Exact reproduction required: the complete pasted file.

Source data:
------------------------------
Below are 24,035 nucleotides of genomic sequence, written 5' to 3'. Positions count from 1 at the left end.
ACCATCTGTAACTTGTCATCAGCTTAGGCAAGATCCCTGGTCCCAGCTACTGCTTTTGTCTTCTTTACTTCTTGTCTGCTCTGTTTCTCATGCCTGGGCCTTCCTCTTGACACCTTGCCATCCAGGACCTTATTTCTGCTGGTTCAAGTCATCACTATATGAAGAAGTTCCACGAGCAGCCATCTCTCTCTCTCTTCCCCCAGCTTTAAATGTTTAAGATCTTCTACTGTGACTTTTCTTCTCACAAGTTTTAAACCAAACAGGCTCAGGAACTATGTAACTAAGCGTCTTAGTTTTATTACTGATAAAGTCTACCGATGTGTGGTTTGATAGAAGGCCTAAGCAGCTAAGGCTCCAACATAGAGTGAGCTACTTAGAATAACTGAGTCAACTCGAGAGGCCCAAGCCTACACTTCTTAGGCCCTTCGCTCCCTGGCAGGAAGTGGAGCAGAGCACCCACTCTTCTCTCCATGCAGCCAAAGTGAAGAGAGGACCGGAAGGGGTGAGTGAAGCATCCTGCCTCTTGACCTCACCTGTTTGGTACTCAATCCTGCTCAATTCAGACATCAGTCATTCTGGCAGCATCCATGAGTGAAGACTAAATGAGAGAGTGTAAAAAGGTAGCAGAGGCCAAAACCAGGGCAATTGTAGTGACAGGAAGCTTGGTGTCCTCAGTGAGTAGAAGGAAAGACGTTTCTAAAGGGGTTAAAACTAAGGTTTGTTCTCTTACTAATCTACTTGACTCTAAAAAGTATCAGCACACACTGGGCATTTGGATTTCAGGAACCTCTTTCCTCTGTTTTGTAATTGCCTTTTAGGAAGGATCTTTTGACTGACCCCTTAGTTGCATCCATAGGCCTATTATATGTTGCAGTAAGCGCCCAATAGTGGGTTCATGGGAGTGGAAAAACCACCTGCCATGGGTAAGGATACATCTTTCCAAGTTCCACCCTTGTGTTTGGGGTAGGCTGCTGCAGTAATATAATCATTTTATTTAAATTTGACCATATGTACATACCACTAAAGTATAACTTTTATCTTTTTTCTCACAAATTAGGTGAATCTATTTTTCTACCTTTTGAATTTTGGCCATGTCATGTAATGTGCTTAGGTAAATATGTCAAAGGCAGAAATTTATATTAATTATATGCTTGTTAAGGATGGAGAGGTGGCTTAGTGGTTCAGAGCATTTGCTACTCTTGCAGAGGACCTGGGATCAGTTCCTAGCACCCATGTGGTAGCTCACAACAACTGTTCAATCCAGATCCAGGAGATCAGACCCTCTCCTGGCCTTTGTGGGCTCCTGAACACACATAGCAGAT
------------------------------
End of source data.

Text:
Below are 24,035 nucleotides of genomic sequence, written 5' to 3'. Positions count from 1 at the left end.
ACCATCTGTAACTTGTCATCAGCTTAGGCAAGATCCCTGGTCCCAGCTACTGCTTTTGTCTTCTTTACTTCTTGTCTGCTCTGTTTCTCATGCCTGGGCCTTCCTCTTGACACCTTGCCATCCAGGACCTTATTTCTGCTGGTTCAAGTCATCACTATATGAAGAAGTTCCACGAGCAGCCATCTCTCTCTCTCTTCCCCCAGCTTTAAATGTTTAAGATCTTCTACTGTGACTTTTCTTCTCACAAGTTTTAAACCAAACAGGCTCAGGAACTATGTAACTAAGCGTCTTAGTTTTATTACTGATAAAGTCTACCGATGTGTGGTTTGATAGAAGGCCTAAGCAGCTAAGGCTCCAACATAGAGTGAGCTACTTAGAATAACTGAGTCAACTCGAGAGGCCCAAGCCTACACTTCTTAGGCCCTTCGCTCCCTGGCAGGAAGTGGAGCAGAGCACCCACTCTTCTCTCCATGCAGCCAAAGTGAAGAGAGGACCGGAAGGGGTGAGTGAAGCATCCTGCCTCTTGACCTCACCTGTTTGGTACTCAATCCTGCTCAATTCAGACATCAGTCATTCTGGCAGCATCCATGAGTGAAGACTAAATGAGAGAGTGTAAAAAGGTAGCAGAGGCCAAAACCAGGGCAATTGTAGTGACAGGAAGCTTGGTGTCCTCAGTGAGTAGAAGGAAAGACGTTTCTAAAGGGGTTAAAACTAAGGTTTGTTCTCTTACTAATCTACTTGACTCTAAAAAGTATCAGCACACACTGGGCATTTGGATTTCAGGAACCTCTTTCCTCTGTTTTGTAATTGCCTTTTAGGAAGGATCTTTTGACTGACCCCTTAGTTGCATCCATAGGCCTATTATATGTTGCAGTAAGCGCCCAATAGTGGGTTCATGGGAGTGGAAAAACCACCTGCCATGGGTAAGGATACATCTTTCCAAGTTCCACCCTTGTGTTTGGGGTAGGCTGCTGCAGTAATATAATCATTTTATTTAAATTTGACCATATGTACATACCACTAAAGTATAACTTTTATCTTTTTTCTCACAAATTAGGTGAATCTATTTTTCTACCTTTTGAATTTTGGCCATGTCATGTAATGTGCTTAGGTAAATATGTCAAAGGCAGAAATTTATATTAATTATATGCTTGTTAAGGATGGAGAGGTGGCTTAGTGGTTCAGAGCATTTGCTACTCTTGCAGAGGACCTGGGATCAGTTCCTAGCACCCATGTGGTAGCTCACAACAACTGTTCAATCCAGATCCAGGAGATCAGACCCTCTCCTGGCCTTTGTGGGCTCCTGAACACACATAGCAGAT